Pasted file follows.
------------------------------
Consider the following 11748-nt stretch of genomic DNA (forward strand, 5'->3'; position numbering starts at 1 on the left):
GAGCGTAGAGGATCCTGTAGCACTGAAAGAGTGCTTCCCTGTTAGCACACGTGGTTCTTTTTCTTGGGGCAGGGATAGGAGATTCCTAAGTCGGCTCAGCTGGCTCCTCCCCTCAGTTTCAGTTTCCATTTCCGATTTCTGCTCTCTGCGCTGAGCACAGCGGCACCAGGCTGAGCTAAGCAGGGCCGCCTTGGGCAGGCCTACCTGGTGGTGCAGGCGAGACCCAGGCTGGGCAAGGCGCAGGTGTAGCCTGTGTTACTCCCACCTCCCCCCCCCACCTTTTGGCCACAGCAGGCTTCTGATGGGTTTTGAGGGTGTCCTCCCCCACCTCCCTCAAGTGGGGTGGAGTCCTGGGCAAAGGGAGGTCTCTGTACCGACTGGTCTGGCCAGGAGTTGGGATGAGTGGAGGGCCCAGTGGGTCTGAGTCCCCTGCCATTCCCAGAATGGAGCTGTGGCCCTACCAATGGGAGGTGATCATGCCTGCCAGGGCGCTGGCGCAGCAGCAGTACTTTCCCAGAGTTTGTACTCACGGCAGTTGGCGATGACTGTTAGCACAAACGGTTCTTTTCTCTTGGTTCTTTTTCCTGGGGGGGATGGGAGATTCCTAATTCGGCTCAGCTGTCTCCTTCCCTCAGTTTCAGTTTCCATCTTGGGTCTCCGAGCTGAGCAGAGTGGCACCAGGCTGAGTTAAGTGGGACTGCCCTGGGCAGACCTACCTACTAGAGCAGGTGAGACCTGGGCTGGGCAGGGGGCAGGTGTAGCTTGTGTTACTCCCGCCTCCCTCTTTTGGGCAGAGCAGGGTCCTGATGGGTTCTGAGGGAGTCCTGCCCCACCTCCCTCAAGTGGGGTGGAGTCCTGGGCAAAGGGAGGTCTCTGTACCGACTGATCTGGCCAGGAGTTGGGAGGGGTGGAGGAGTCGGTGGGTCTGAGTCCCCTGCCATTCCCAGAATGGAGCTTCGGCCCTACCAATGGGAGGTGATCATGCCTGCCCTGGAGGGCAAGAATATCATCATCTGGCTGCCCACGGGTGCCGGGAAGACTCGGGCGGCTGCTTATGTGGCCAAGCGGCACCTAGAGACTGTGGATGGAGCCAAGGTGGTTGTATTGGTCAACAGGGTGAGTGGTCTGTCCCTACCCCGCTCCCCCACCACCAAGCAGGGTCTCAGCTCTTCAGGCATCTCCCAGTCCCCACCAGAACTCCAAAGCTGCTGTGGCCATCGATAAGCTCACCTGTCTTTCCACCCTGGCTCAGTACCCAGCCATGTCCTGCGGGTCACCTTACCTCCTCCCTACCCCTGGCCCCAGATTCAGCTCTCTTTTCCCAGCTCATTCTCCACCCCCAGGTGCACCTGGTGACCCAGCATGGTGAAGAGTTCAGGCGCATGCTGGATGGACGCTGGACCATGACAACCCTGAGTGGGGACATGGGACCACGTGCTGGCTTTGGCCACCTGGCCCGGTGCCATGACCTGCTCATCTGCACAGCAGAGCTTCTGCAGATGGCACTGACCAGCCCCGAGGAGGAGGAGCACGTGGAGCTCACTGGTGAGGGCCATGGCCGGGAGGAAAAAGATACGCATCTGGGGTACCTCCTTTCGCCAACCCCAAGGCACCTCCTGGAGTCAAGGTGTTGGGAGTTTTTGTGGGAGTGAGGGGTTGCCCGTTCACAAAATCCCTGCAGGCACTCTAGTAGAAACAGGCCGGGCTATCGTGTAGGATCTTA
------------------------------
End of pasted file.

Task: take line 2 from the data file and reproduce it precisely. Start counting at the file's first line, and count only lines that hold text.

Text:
GAGCGTAGAGGATCCTGTAGCACTGAAAGAGTGCTTCCCTGTTAGCACACGTGGTTCTTTTTCTTGGGGCAGGGATAGGAGATTCCTAAGTCGGCTCAGCTGGCTCCTCCCCTCAGTTTCAGTTTCCATTTCCGATTTCTGCTCTCTGCGCTGAGCACAGCGGCACCAGGCTGAGCTAAGCAGGGCCGCCTTGGGCAGGCCTACCTGGTGGTGCAGGCGAGACCCAGGCTGGGCAAGGCGCAGGTGTAGCCTGTGTTACTCCCACCTCCCCCCCCCACCTTTTGGCCACAGCAGGCTTCTGATGGGTTTTGAGGGTGTCCTCCCCCACCTCCCTCAAGTGGGGTGGAGTCCTGGGCAAAGGGAGGTCTCTGTACCGACTGGTCTGGCCAGGAGTTGGGATGAGTGGAGGGCCCAGTGGGTCTGAGTCCCCTGCCATTCCCAGAATGGAGCTGTGGCCCTACCAATGGGAGGTGATCATGCCTGCCAGGGCGCTGGCGCAGCAGCAGTACTTTCCCAGAGTTTGTACTCACGGCAGTTGGCGATGACTGTTAGCACAAACGGTTCTTTTCTCTTGGTTCTTTTTCCTGGGGGGGATGGGAGATTCCTAATTCGGCTCAGCTGTCTCCTTCCCTCAGTTTCAGTTTCCATCTTGGGTCTCCGAGCTGAGCAGAGTGGCACCAGGCTGAGTTAAGTGGGACTGCCCTGGGCAGACCTACCTACTAGAGCAGGTGAGACCTGGGCTGGGCAGGGGGCAGGTGTAGCTTGTGTTACTCCCGCCTCCCTCTTTTGGGCAGAGCAGGGTCCTGATGGGTTCTGAGGGAGTCCTGCCCCACCTCCCTCAAGTGGGGTGGAGTCCTGGGCAAAGGGAGGTCTCTGTACCGACTGATCTGGCCAGGAGTTGGGAGGGGTGGAGGAGTCGGTGGGTCTGAGTCCCCTGCCATTCCCAGAATGGAGCTTCGGCCCTACCAATGGGAGGTGATCATGCCTGCCCTGGAGGGCAAGAATATCATCATCTGGCTGCCCACGGGTGCCGGGAAGACTCGGGCGGCTGCTTATGTGGCCAAGCGGCACCTAGAGACTGTGGATGGAGCCAAGGTGGTTGTATTGGTCAACAGGGTGAGTGGTCTGTCCCTACCCCGCTCCCCCACCACCAAGCAGGGTCTCAGCTCTTCAGGCATCTCCCAGTCCCCACCAGAACTCCAAAGCTGCTGTGGCCATCGATAAGCTCACCTGTCTTTCCACCCTGGCTCAGTACCCAGCCATGTCCTGCGGGTCACCTTACCTCCTCCCTACCCCTGGCCCCAGATTCAGCTCTCTTTTCCCAGCTCATTCTCCACCCCCAGGTGCACCTGGTGACCCAGCATGGTGAAGAGTTCAGGCGCATGCTGGATGGACGCTGGACCATGACAACCCTGAGTGGGGACATGGGACCACGTGCTGGCTTTGGCCACCTGGCCCGGTGCCATGACCTGCTCATCTGCACAGCAGAGCTTCTGCAGATGGCACTGACCAGCCCCGAGGAGGAGGAGCACGTGGAGCTCACTGGTGAGGGCCATGGCCGGGAGGAAAAAGATACGCATCTGGGGTACCTCCTTTCGCCAACCCCAAGGCACCTCCTGGAGTCAAGGTGTTGGGAGTTTTTGTGGGAGTGAGGGGTTGCCCGTTCACAAAATCCCTGCAGGCACTCTAGTAGAAACAGGCCGGGCTATCGTGTAGGATCTTA